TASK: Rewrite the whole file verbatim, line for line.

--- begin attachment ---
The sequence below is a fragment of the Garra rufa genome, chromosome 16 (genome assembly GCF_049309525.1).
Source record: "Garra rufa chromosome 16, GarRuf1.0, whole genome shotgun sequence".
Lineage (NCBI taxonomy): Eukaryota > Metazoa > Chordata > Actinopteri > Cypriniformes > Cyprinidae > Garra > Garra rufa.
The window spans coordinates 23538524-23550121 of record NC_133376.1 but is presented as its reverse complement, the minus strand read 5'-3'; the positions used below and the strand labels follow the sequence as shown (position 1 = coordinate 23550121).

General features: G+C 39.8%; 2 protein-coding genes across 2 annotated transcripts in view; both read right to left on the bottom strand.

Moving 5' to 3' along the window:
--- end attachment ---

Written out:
The sequence below is a fragment of the Garra rufa genome, chromosome 16 (genome assembly GCF_049309525.1).
Source record: "Garra rufa chromosome 16, GarRuf1.0, whole genome shotgun sequence".
Lineage (NCBI taxonomy): Eukaryota > Metazoa > Chordata > Actinopteri > Cypriniformes > Cyprinidae > Garra > Garra rufa.
The window spans coordinates 23538524-23550121 of record NC_133376.1 but is presented as its reverse complement, the minus strand read 5'-3'; the positions used below and the strand labels follow the sequence as shown (position 1 = coordinate 23550121).

General features: G+C 39.8%; 2 protein-coding genes across 2 annotated transcripts in view; both read right to left on the bottom strand.

Moving 5' to 3' along the window: